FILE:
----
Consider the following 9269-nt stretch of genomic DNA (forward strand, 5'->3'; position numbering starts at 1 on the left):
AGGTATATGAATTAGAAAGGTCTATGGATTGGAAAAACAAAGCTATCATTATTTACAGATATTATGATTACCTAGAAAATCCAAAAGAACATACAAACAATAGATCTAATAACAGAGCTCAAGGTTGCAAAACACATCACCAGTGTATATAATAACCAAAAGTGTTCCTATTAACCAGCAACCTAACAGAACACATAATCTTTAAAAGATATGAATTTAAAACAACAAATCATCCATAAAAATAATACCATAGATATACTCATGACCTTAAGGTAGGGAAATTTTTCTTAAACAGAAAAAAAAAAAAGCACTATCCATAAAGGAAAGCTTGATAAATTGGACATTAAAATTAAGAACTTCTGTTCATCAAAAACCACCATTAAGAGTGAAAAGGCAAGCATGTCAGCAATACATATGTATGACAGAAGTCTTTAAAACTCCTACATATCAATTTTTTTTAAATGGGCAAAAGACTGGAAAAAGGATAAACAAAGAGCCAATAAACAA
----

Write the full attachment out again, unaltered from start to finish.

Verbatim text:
Consider the following 9269-nt stretch of genomic DNA (forward strand, 5'->3'; position numbering starts at 1 on the left):
AGGTATATGAATTAGAAAGGTCTATGGATTGGAAAAACAAAGCTATCATTATTTACAGATATTATGATTACCTAGAAAATCCAAAAGAACATACAAACAATAGATCTAATAACAGAGCTCAAGGTTGCAAAACACATCACCAGTGTATATAATAACCAAAAGTGTTCCTATTAACCAGCAACCTAACAGAACACATAATCTTTAAAAGATATGAATTTAAAACAACAAATCATCCATAAAAATAATACCATAGATATACTCATGACCTTAAGGTAGGGAAATTTTTCTTAAACAGAAAAAAAAAAAAGCACTATCCATAAAGGAAAGCTTGATAAATTGGACATTAAAATTAAGAACTTCTGTTCATCAAAAACCACCATTAAGAGTGAAAAGGCAAGCATGTCAGCAATACATATGTATGACAGAAGTCTTTAAAACTCCTACATATCAATTTTTTTTAAATGGGCAAAAGACTGGAAAAAGGATAAACAAAGAGCCAATAAACAA